I recently met with a patient who, after about 40 years of very regular drinking, made the decision to quit drinking. Her decision to stop drinking alcohol was not easy.

She associated drinking wine with many aspects of her life: sharing a bottle of wine with her husband over dinner, sitting around by the pool sipping wine, curling up in the evening with a good book and a glass of chardonnay, drinking a glass of wine when she’s had a frustrating day at work.

More like this: Who Am I Without Alcohol?

The Most Common Questions About Quitting Drinking

One of the things we ask when people come for a consultation is their history of negative consequences from their drinking.

This is an important question because continuing to drink in the face of negative consequences helps to diagnose alcohol dependence.

But sometimes I’ve noticed this question keeps people in denial.

“Nope” they say, “I’ve never had a DUI, never lost a job because of drinking, never had delirium tremens (DTs) or seizures when I stopped. And—by the way—it’s ‘just’ wine.”

More like this: The Myth of the ‘Functioning Alcoholic’

5 Lost Opportunities When Drinking Alcohol

Then it may be more helpful to ask about lost opportunities rather than negative consequences.

1. Would you have gone for a walk or done some kind of exercise if you hadn’t poured that first glass?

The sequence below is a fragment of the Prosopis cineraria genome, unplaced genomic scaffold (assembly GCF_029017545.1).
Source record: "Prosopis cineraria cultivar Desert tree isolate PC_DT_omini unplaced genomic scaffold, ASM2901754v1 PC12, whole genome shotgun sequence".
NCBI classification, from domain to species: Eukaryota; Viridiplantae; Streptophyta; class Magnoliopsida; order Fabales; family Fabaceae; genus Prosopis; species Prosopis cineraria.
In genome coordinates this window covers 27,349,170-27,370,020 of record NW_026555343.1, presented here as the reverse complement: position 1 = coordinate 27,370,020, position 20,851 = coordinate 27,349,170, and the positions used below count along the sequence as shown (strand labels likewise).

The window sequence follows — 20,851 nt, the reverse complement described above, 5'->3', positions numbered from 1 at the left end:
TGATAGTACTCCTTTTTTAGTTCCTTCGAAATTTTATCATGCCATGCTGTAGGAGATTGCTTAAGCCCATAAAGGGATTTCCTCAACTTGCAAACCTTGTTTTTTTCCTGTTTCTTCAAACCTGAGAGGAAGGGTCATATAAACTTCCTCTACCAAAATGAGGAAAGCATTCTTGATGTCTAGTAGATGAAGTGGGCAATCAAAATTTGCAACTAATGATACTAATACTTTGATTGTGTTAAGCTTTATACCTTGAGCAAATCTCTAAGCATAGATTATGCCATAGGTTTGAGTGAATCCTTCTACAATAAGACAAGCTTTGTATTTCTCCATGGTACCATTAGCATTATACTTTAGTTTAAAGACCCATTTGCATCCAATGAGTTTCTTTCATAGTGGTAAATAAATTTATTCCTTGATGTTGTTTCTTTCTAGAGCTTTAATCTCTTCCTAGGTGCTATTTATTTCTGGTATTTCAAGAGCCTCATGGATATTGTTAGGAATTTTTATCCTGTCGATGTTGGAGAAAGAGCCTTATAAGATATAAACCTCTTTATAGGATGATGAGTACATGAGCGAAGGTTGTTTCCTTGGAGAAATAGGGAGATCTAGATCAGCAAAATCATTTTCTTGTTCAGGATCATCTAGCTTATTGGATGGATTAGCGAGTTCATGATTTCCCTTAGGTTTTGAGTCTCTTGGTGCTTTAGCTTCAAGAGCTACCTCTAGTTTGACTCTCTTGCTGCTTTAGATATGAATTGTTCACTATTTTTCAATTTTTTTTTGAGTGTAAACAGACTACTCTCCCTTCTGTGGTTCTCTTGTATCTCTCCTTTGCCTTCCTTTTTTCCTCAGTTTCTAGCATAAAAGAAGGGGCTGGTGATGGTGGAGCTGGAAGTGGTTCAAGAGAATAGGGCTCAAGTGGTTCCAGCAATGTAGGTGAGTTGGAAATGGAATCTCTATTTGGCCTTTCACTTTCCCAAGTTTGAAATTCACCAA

2. Would you have made that phone call you’ve been putting off if you hadn’t poured yourself a glass?

3. Would you have had a different kind of conversation with your partner or spouse if you hadn’t had a few glasses of wine?

4. Have you had the experience of not remembering the details of a conversation with your child because you were drinking?

5. Have you failed to keep health commitments to yourself because when you drink, it loses priority billing?

You can find more questions to ask yourself in our series Alcoholic or Just A Bad Habit? Part 1.


Help to Quit Drinking

After years of creating associations in so many aspects of life with alcohol, it is a physical, emotional, and psychological challenge to start thinking about oneself as a person who lives without drinking.

But it can be done. People do it every day.

Once a person has made the decision they want to stop drinking alcohol, the available help to quit drinking is abundant.

Alcohol Treatment

An integral part of treatment at The Coleman Institute, whether a person is seeking help with opioid addiction, benzo addiction, or alcohol dependence, is to flank our patient with resources for recovery. We are big proponents of using a 12 Step Program; many people find the spiritual component coupled with nonjudgmental social support to be powerful.

SMART Recovery

SMART Recovery is an approach to helping people change habits with specific exercises geared to whatever stage a person is currently in.

In-patient or Intensive outpatient programs and counseling with a trained addiction specialist are other venues.

Suggested Read: Coleman Method for Outpatient Detox off Opioids and Alcohol


If you or a loved one are considering stopping drinking alcohol, using benzos or opiates, or simply want to learn more about our medically assisted detox programs, please give us a call at 877-773-3869.

Joan R. Shepherd, NP

What’s Next: The Single Most Important Thing to Know When Detoxing off Opioids, Alcohol, or Benzos